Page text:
Constructing URLs in Thymeleaf

January 04, 2020 No comments Thymeleaf URL URI

1. Introduction

Thymeleaf provides an easy way to create URLs using link expressions @{...}. In this article, we will present several methods to build URLs used for links and to include external resources for your application.

2. Absolute URLs

Absolute URLs are used to build links that pointed to other servers. They start with a protocol name http:// or https://. Unless you have URL Rewriting filter configured at your server, they will not be changed by Thymeleaf engine.

In this example we create an absolute URL to

<a th:href="@{}">Thymeleaf</a>

The output will be the following:

<a href="">Thymeleaf</a>

3. Context-relative URLs

This kind of URLs are the most used ones in web applications. Context-relative URLs are relative to the web application root context configured on the server. For example, if your Spring Boot application using context path, so there is a server.contextPath=/myapp parameter in your, the myapp will be the context name.

Context-relative URLs start with /.

For example link providated like the following:

<a th:href="@{/tag/thymeleaf}">Thymeleaf</a>

for application served on myapp context, the output will look like the following:

<a href="/myapp/tag/thymeleaf">Thymeleaf</a>

for application served without root context, the output will be the following:

<a href="/tag/thymeleaf">Thymeleaf</a>

4. Server-relative URLs

Server-relative URLs are similar to Context-related URLs but in this case, you can point to a different context, not the root configured on an application server.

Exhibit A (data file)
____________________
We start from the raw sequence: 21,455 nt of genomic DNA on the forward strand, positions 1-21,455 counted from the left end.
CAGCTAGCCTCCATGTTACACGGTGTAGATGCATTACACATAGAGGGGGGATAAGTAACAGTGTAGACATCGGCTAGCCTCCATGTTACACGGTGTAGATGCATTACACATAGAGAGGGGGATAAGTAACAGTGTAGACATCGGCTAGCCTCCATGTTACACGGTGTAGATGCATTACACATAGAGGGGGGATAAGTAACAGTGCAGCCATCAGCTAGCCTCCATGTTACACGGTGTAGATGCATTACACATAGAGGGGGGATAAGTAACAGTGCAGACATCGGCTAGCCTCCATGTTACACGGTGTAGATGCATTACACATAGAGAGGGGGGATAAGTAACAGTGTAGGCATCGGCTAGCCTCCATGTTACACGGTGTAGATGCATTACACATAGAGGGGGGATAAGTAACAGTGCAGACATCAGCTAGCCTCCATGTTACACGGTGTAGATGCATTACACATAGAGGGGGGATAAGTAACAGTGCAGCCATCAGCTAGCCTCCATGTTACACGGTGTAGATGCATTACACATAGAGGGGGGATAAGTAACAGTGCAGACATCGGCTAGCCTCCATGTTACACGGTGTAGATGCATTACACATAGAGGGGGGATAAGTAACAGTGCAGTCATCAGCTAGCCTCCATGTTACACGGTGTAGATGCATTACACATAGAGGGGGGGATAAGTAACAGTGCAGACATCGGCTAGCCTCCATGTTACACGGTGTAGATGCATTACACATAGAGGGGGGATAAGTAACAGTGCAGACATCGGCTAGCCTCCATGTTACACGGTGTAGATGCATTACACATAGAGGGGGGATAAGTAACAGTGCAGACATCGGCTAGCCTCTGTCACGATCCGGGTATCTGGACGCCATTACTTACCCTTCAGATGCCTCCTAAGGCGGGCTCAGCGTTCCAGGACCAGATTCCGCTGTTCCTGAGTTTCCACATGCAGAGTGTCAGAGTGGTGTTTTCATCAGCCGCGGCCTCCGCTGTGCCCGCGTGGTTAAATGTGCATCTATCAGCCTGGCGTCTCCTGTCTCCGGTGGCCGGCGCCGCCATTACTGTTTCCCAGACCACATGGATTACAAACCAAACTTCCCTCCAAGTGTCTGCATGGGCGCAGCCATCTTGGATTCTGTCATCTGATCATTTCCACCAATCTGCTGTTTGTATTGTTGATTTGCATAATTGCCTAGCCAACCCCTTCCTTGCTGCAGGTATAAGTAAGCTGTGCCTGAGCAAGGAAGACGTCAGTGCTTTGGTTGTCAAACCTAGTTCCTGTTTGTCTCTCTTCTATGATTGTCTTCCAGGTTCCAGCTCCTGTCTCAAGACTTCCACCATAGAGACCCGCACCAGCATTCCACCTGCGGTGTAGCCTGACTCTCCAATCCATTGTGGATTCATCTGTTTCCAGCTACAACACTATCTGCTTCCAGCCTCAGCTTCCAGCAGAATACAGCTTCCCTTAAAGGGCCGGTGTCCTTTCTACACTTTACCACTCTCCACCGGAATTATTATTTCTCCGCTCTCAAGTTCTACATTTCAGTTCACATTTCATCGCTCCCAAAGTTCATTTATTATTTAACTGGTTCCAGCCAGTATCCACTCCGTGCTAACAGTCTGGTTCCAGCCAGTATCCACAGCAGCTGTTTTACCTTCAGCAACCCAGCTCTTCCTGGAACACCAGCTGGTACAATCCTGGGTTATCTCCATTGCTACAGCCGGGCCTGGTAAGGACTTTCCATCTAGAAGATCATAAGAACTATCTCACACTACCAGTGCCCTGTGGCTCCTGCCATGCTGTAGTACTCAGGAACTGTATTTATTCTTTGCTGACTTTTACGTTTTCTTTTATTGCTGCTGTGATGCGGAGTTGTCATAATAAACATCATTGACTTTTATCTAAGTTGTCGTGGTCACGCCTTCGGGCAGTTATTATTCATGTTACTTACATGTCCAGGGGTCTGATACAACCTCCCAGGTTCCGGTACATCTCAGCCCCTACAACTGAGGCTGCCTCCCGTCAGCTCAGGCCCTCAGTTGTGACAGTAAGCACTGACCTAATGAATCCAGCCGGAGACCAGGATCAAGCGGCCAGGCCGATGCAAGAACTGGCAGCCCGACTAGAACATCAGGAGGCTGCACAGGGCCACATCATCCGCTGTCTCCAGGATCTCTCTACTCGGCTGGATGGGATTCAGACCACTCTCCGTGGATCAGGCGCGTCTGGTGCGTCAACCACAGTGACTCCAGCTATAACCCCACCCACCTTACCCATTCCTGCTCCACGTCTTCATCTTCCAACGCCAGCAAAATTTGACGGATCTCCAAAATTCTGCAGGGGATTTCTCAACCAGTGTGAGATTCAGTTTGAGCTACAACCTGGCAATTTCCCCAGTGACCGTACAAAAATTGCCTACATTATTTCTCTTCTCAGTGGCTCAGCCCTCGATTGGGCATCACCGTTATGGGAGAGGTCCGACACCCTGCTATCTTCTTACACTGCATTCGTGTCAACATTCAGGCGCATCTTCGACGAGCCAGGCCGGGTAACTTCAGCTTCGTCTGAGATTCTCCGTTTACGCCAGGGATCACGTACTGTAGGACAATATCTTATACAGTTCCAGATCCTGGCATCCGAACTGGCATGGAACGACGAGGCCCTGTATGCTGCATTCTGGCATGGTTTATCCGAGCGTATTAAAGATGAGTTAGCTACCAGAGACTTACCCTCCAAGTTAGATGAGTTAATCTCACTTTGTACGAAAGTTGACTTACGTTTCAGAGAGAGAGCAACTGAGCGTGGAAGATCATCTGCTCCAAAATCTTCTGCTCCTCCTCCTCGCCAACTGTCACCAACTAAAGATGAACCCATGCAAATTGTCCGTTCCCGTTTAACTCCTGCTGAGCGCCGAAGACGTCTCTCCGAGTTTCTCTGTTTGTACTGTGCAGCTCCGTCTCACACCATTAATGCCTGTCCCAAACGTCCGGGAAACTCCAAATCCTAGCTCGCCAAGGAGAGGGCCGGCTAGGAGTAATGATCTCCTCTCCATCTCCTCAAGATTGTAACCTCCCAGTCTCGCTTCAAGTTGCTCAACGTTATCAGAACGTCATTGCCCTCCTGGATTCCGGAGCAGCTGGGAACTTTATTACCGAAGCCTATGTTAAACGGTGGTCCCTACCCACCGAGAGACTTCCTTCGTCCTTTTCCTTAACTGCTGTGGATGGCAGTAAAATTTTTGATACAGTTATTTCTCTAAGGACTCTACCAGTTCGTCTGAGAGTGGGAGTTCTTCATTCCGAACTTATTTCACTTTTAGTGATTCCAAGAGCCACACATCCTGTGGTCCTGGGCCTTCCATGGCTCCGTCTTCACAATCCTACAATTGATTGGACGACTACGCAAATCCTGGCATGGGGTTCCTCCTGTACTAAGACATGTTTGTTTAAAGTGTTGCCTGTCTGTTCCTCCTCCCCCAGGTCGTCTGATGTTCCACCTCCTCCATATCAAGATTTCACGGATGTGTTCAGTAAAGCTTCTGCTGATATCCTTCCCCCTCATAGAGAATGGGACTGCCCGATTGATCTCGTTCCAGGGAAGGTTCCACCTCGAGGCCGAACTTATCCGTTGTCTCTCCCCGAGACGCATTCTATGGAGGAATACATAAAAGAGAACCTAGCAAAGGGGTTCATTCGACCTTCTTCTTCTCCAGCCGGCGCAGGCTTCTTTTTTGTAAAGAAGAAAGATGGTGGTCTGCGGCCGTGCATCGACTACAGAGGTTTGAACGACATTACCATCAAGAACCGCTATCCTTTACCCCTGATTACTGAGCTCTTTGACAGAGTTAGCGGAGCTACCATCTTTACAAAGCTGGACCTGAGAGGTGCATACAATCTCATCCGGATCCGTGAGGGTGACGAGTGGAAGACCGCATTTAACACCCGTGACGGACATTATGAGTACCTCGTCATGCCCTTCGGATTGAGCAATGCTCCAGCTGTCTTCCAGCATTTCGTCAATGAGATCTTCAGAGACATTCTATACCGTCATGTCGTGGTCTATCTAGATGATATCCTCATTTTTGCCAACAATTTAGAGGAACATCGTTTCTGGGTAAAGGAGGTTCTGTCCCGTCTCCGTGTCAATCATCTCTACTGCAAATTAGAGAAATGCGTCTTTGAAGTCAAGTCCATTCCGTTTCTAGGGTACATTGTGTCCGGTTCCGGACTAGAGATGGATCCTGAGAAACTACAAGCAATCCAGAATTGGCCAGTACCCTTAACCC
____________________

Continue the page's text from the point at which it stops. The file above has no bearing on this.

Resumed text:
In the following example althought your app server is running on myapp context, using that structure:

<a th:href="@{~/tag/thymeleaf}">Thymeleaf</a>

will ignore it and produce the following output:

<a href="/tag/thymeleaf">Thymeleaf</a>

5. Protocol-relative URLs

Protocol-relative URLs are typically used to include external resources like styles, scripts, images, etc. This kind of URL works like an absolute path in filesystem and keep the configured protocol: HTTP or HTTPS.

The following example used Protocol-relative URL to include script.js on website:

<script th:src="@{//}"></script>

it will render unmodified:

<script src="//"></script>

6. URLs with parameters

To add query parameters to a URL you have to put them in parentheses ( ).

For example one query parameter added to an URL will look like the following:

<a th:href="@{/tags(tag='thymeleaf')}">thymeleaf</a>

This will produce the following output:

<a href="/tags?tag=thymeleaf">thymeleaf</a>

Note that any special character used will be HTML-escaped.

To provide many parameters, separate them with commas:

<a th:href="@{/tags(tag='thymeleaf',order=1,sort=true)}">thymeleaf sorted</a>

Above example will be rendered like the following:

<a href="/tags?tag=thymeleaf&amp;order=1&amp;sort=true">thymeleaf sorted</a>

7. URL fragment identifiers

Fragment identifiers can be included in URLs, and in rendered HTML they will always be included.

For example the following code:

<a th:href="@{/tags#all_tags(action='show')}">tags</a>

will be rendered to the following html:

<a href="/tag?action=show#all_tags">tags</a>

8. Using expressions in URLs

Thymeleaf allows you to provide a complex URL built with dynamic parameters.

In the following example we use ${} expression and ${} condition to create a dynamic link inside an application:

<a th:href="@{/customers(id=${},action=(${} ? 'show_active' : 'show_limited'))}">customer details</a>

When ${} evaluated to 1000and ${} is true then rendered output will be the following:

<a href="/customers?id=1000&amp;action=show_active">customer details</a>

9. Conclusion

In this article, we presented several ways to create URLs in Thymeleaf templates. Thymeleaf gives mechanisms to build complex URLs with dynamic parameters.

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